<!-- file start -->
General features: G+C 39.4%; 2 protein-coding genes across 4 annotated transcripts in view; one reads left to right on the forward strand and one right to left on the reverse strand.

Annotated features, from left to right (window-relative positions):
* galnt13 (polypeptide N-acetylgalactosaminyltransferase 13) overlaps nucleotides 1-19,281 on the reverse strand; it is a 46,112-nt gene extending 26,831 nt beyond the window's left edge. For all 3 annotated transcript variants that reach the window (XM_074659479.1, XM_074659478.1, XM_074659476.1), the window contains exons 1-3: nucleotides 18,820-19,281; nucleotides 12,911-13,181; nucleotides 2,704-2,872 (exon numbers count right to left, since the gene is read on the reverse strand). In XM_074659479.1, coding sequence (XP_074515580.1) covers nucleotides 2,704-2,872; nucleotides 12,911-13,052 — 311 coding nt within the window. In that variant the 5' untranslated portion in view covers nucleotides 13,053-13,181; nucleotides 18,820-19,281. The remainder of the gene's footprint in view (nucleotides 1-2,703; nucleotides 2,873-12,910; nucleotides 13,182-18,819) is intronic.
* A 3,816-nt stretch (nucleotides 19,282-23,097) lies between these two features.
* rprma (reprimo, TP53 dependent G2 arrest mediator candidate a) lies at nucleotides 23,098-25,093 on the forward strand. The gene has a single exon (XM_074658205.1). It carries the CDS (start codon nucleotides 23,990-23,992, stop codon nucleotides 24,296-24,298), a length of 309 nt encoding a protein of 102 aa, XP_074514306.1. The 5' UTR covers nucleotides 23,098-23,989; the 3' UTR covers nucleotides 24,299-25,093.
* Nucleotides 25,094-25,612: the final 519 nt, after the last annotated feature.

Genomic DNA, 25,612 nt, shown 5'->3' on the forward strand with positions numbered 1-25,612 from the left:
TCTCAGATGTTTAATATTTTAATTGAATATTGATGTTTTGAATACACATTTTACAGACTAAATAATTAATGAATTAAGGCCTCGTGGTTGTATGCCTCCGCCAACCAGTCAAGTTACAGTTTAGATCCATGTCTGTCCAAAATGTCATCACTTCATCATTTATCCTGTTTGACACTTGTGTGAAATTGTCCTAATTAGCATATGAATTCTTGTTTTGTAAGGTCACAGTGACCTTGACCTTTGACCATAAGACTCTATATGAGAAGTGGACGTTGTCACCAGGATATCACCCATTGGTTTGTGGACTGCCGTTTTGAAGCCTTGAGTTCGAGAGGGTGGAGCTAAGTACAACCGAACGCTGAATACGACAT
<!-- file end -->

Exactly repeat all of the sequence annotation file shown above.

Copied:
General features: G+C 39.4%; 2 protein-coding genes across 4 annotated transcripts in view; one reads left to right on the forward strand and one right to left on the reverse strand.

Annotated features, from left to right (window-relative positions):
* galnt13 (polypeptide N-acetylgalactosaminyltransferase 13) overlaps nucleotides 1-19,281 on the reverse strand; it is a 46,112-nt gene extending 26,831 nt beyond the window's left edge. For all 3 annotated transcript variants that reach the window (XM_074659479.1, XM_074659478.1, XM_074659476.1), the window contains exons 1-3: nucleotides 18,820-19,281; nucleotides 12,911-13,181; nucleotides 2,704-2,872 (exon numbers count right to left, since the gene is read on the reverse strand). In XM_074659479.1, coding sequence (XP_074515580.1) covers nucleotides 2,704-2,872; nucleotides 12,911-13,052 — 311 coding nt within the window. In that variant the 5' untranslated portion in view covers nucleotides 13,053-13,181; nucleotides 18,820-19,281. The remainder of the gene's footprint in view (nucleotides 1-2,703; nucleotides 2,873-12,910; nucleotides 13,182-18,819) is intronic.
* A 3,816-nt stretch (nucleotides 19,282-23,097) lies between these two features.
* rprma (reprimo, TP53 dependent G2 arrest mediator candidate a) lies at nucleotides 23,098-25,093 on the forward strand. The gene has a single exon (XM_074658205.1). It carries the CDS (start codon nucleotides 23,990-23,992, stop codon nucleotides 24,296-24,298), a length of 309 nt encoding a protein of 102 aa, XP_074514306.1. The 5' UTR covers nucleotides 23,098-23,989; the 3' UTR covers nucleotides 24,299-25,093.
* Nucleotides 25,094-25,612: the final 519 nt, after the last annotated feature.

Genomic DNA, 25,612 nt, shown 5'->3' on the forward strand with positions numbered 1-25,612 from the left:
TCTCAGATGTTTAATATTTTAATTGAATATTGATGTTTTGAATACACATTTTACAGACTAAATAATTAATGAATTAAGGCCTCGTGGTTGTATGCCTCCGCCAACCAGTCAAGTTACAGTTTAGATCCATGTCTGTCCAAAATGTCATCACTTCATCATTTATCCTGTTTGACACTTGTGTGAAATTGTCCTAATTAGCATATGAATTCTTGTTTTGTAAGGTCACAGTGACCTTGACCTTTGACCATAAGACTCTATATGAGAAGTGGACGTTGTCACCAGGATATCACCCATTGGTTTGTGGACTGCCGTTTTGAAGCCTTGAGTTCGAGAGGGTGGAGCTAAGTACAACCGAACGCTGAATACGACAT